Along with the rate cuts, we infused significant quantum of liquidity through both conventional and unconventional measures to stimulate the economy, restore confidence and revive market activity, while being mindful of the need to ensure that our liquidity augmenting measures do not engender future fragilities. Our liquidity measures were unique in several ways: first, liquidity was provided only through the Reserve Bank’s counterparties (banks) for on-lending to stressed entities/sectors; second, asset purchase programme was for a limited period of six months and much smaller in size than advanced economies, and was confined to government securities only; third, collateral standards were not diluted while offering lending facilities; and fourth, loan resolution frameworks for COVID-19 related stressed assets were not open ended but subject to achievement of certain financial and operational parameters. Moreover, most of our liquidity injection measures had pre-announced sunset clauses, which helped in an orderly unwinding of liquidity on their respective terminal dates without de-anchoring market expectations. Overall, liquidity enhancing measures worth US$ 227 billion (8.7 per cent of GDP) were announced, of which funds availed were US$ 157.5 billion (6.0 per cent of GDP), it added.
At the height of the pandemic during 2020 and 2021, the MPC prioritised growth over inflation, given the frail economic conditions and notwithstanding intermittent inflationary pressures from supply shocks. For instance, supply-side pressures had nudged inflation above the upper tolerance band of 6 per cent in October 2020 and there were market concerns over the continuation of the accommodative monetary policy stance. Under these circumstances, we provided both state- and time-based forward guidance on continuing “with the accommodative stance of monetary policy as long as necessary – at least during the current financial year and into the next year …” as output remained well below its pre-pandemic level. In the second half of 2020-21, inflation eased in line with our assessment as supply side pressures abated. The time-based element of the guidance helped to anchor market expectations and moderate undue expectations building up at that time of a possible reversal of the monetary policy stance.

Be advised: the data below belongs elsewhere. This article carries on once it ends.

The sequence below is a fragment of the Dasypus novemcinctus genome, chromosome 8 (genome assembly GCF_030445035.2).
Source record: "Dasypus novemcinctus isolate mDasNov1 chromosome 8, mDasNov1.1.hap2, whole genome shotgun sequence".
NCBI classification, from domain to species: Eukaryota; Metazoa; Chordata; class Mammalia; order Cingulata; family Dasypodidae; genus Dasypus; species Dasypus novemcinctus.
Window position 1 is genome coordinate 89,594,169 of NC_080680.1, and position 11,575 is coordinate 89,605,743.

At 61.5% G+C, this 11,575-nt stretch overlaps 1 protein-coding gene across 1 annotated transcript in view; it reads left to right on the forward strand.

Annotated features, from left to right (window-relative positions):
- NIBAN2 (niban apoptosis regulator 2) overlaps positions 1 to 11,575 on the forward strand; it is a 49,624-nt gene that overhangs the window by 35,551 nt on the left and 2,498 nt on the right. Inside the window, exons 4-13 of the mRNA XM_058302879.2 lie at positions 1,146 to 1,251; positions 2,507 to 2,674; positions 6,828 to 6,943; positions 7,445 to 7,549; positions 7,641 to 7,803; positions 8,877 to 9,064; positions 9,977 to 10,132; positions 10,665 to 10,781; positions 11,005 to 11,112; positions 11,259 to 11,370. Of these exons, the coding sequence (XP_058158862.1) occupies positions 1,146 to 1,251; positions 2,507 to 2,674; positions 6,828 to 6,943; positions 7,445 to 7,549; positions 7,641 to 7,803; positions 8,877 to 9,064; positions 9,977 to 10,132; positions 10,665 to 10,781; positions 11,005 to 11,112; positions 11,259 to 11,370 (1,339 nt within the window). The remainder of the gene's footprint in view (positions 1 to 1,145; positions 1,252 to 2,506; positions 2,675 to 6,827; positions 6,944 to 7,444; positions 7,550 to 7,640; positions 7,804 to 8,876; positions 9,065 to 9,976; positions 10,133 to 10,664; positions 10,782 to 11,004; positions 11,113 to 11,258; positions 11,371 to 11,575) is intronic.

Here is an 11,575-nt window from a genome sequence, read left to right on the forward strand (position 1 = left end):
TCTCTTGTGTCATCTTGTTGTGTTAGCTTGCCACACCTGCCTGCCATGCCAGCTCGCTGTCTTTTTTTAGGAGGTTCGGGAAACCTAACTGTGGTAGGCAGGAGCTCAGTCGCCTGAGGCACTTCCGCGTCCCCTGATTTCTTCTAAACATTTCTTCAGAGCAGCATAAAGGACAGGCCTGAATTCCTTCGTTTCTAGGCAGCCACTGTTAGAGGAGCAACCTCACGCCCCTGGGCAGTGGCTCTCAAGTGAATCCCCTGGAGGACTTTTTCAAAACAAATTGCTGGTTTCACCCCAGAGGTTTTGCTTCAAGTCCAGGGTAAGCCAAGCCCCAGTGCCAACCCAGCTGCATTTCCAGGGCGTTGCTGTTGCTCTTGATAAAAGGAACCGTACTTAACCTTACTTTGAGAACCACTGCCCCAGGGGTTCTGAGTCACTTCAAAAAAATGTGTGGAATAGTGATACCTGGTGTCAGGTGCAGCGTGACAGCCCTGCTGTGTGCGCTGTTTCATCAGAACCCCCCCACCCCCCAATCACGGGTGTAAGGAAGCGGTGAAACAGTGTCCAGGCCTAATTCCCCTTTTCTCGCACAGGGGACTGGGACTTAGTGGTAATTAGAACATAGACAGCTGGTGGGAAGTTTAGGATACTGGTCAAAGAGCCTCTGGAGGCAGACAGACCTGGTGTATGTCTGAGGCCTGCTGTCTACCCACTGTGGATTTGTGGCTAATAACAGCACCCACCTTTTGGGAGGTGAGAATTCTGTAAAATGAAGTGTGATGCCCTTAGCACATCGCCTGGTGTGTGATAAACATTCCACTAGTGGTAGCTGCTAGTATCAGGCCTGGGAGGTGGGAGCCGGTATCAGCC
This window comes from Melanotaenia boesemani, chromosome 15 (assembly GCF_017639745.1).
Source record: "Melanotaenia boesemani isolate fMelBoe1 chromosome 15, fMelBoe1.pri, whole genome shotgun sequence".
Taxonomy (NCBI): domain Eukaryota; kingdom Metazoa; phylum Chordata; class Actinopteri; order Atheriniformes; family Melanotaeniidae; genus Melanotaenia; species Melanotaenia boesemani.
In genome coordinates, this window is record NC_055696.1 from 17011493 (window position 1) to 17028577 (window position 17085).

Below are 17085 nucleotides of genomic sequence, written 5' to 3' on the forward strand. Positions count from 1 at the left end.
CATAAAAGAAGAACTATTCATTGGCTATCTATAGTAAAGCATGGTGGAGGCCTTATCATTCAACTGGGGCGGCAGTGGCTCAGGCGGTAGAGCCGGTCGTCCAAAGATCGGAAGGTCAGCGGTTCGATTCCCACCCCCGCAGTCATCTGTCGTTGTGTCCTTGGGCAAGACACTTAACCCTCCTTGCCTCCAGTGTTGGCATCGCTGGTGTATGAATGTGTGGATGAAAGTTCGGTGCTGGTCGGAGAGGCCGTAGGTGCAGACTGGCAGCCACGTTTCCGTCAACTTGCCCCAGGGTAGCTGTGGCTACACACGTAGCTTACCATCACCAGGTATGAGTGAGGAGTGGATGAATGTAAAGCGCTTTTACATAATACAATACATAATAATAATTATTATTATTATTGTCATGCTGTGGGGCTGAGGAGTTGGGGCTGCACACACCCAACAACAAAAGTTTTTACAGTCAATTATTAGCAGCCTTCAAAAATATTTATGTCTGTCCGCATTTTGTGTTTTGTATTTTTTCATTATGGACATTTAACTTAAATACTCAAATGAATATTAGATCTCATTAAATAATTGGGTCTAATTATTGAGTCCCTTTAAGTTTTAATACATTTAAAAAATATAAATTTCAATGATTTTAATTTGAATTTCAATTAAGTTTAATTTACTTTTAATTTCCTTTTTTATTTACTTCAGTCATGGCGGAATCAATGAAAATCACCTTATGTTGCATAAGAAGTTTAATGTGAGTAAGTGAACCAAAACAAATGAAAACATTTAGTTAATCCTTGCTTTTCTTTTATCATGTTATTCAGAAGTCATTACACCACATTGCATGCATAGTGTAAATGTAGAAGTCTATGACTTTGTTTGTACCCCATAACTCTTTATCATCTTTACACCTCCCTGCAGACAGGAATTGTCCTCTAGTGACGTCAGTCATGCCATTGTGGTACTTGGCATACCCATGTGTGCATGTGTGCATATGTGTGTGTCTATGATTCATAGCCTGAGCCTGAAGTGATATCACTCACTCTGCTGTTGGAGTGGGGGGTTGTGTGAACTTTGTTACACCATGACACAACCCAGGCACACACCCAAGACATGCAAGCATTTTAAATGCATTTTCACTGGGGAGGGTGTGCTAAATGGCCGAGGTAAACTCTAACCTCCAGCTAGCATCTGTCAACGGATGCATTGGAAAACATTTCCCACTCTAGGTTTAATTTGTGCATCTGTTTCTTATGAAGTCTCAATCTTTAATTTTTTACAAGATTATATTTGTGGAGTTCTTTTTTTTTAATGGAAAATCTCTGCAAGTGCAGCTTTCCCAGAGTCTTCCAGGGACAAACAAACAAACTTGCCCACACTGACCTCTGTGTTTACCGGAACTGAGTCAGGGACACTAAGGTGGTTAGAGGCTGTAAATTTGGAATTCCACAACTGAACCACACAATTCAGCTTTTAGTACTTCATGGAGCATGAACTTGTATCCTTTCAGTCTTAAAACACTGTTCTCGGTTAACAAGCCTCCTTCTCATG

In early 2022, inflation was expected to moderate significantly with a projected average rate of 4.5 per cent for 2022-23, based on an anticipated normalisation of supply chains, the gradual ebbing of COVID-19 infections and a normal monsoon. Such expectations, however, were belied by the outbreak of hostilities in Ukraine since end-February 2022. Initially, the shocks came from food and fuel prices, which were mainly global in origin, but local factors from adverse weather events also played an important role in increasing food inflation. The shocks to inflation got increasingly generalised over the ensuing months. Moreover, strengthening domestic recovery and rising demand enabled pass-through of pent-up input costs to retail goods and services. This imparted stickiness to underlying core inflation and kept headline inflation at elevated levels.
Under these circumstances, the MPC quickly changed gears by prioritising inflation over growth and also changed its stance from being accommodative to withdrawal of accommodation. The MPC acted proactively by holding an off-cycle meeting in May 2022 and raised the policy rate by 40 basis points. This was followed by rate hikes, albeit of varying sizes, in each of the five subsequent meetings till February 2023. In all, we have raised the policy repo rate by 250 bps cumulatively between May 2022 and February 2023. Thus, we acted in a timely manner and have calibrated the quantum of rate hike with the changing inflation outlook. In recent months, there are signs of some softening in inflation, with headline inflation easing to 4.25 per cent in May 2023 from the peak of 7.8 per cent in April 2022.
The optimistic remarks made by Governor Shaktikanta Das during the Summer Meetings reflect the confidence in India’s economic prospects. With a focus on strong domestic demand, the Indian economy is poised to sustain its growth momentum and continue to be a leading player among the world’s major economies in the year ahead. As India navigates through global uncertainties, the RBI remains committed to implementing effective regulatory measures to ensure the stability and resilience of the country’s financial sector.